Description: The GP-735 is a slim, ultra-high performance, easy to use GPS smart antenna receiver. With -162dBm tracking sensitivity and only 29 second cold start time, the GP735 is a tiny, yet powerful, piece of tech. The slim design makes it ideal for applications where you don’t have a lot of space to work in. Really it’s quite small.
This 56-channel GPS module, based on the uBlox 7th generation chipset, has an operating voltage of 3.3~5.5V, an antenna on board, and connects to your system via TTL serial. The 1Hz update rate is fast enough for the majority of applications (and can be increased to 10Hz if you need) so whether you’re tracking a pet or building an autonomous car, the GP-735 has you covered!
Note: We are carrying the “T” option of this module which is TTL-UART and not USB.
Note: This receiver works with 6-pin 1mm pitch JST type cables and connectors which you can find in the Recommended Products section below!
Dimensions: 35 x 8 x 6.5 mm
Based on 8 ratings:
2 of 2 found this helpful:
Yet to test its functionality but I realized this does NOT come with the JST SH Jumper 6 Wire - 1.75" cable which retail for another $2.95. I did not read carefully and simply expected a $40 dollar GPS module would come with the GPS or the weather shield. I can’t ask for free cables but why not just put it in the package and adjust the price accordingly?
1 of 1 found this helpful:
We built a small beacon for our high altitude balloon flights using this unit, a PIC chip, and an XBee. The system works great below about 40,000 feet. I specifically purchased this unit because the datasheet says it works to 50,000m. Seems that it might be able to do that, but you have to reprogram the GP-735. The problem is that there is almost zero information about how to do that. We have tracked down a possible solution that we will try. If you are not going to high altitude, then this is a great product. By the way, it will run on much lower voltage than they claim. We have been able to drain our batteries all the way down to 2.5V and still get good performance.
Using it with an Arduino Uno R3, and NeoGPS, so I can parse out both GPS and Glonass satellites. System works very well.
Works perfectly fine with an unlicensed ISM tracker. Ditched the onboard GPS and added this unit to it by soldering the signal cable to the board and used the 3.3V power output on an earlier version of the device http://www.eggtimerrocketry.com/page45.php
But has a couple of imitations the larger ones don’t have. It takes about 30 seconds for the lock to occur after power up. Once locked, the module can be put into power-down mode and come back up very quickly. Maybe it remembers its previous position and can re-lock quicker? I could not write to the module at all. I don’t think that feature is supported. I used it as a real time clock with a PIC micro to control my landscape lighting and it worked well in that application compensating for DST, etc.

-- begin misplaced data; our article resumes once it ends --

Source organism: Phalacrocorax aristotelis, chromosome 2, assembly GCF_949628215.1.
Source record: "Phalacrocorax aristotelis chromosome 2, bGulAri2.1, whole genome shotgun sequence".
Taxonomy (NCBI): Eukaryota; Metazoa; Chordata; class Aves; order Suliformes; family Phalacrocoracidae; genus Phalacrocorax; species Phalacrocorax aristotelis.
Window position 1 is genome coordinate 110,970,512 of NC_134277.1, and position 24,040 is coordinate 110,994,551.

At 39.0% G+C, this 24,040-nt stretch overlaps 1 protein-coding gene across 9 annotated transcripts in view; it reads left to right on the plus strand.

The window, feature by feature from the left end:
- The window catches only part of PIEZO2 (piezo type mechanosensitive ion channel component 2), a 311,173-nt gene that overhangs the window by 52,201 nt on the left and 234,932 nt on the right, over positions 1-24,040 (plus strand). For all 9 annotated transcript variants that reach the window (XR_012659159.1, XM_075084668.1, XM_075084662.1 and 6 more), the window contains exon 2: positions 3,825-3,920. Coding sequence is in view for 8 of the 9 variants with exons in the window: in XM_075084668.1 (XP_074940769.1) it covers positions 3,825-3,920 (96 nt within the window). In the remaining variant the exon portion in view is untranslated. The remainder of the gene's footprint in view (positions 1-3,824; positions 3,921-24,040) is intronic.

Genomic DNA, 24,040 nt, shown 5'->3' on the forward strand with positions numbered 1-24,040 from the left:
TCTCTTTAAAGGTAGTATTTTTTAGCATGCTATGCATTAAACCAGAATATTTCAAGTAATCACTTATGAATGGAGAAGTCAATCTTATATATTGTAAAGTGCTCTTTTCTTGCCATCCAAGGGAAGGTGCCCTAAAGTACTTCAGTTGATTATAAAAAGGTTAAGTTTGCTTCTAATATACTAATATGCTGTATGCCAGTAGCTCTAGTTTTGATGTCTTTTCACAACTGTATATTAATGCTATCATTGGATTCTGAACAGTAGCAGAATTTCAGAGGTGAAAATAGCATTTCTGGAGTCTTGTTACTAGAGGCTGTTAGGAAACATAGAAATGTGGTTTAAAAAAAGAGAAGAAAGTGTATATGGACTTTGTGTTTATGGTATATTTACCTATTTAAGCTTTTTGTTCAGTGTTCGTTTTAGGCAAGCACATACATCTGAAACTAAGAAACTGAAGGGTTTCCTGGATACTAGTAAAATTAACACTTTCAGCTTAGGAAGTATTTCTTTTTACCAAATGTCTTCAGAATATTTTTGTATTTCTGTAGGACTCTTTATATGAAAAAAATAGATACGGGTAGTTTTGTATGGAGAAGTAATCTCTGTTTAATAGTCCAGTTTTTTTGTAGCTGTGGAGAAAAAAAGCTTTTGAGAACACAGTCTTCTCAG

This was my first time playing with a GPS on a Raspberry Pi and the GP-735 made it very simple. Just connect power and a serial port (it runs on 3.3v so just direct connect it to the RPi directly) and you’ll immediately start receiving NMEA “sentences”. (A simple “cat /dev/tty0” or similar for your setup will output it to your display).
I was in my “maker space” about 4' from a basement window and this still managed to lock on to the GPS satellites so it seems pretty robust even with a built-in antenna. It’s very small and can really fit anywhere.
It does not come with the cable that plugs into the end so be sure to order that separately…I ordered two just in case.
Ordered the cable and the unit. Used my MB500 to power it up and capture and decode the serial output. Copied the lat/long values, converted them to fractional degrees, and entered them into Google maps. Once it found enough satellites and switched to mode 2 it was accurate within a meter or two - dropped the marker right on top of me. Very nice unit.
I bought this to use as a simple GPS receiver for an Arduino project. It works great for that. Just remember to buy the recommended cable. Also pay attention to the pinout diagram in the data sheet. The black wire on the JST cable is NOT pin 1, it is pin 6. That took me a while to figure out, but once I read the manual this started feeding data to the Arduino without issue. It is not the fastest GPS module I have used, taking a while to get a fix and only 1hz updates, but the signal is solid and even sitting at the window indoors, it is getting 7 sats.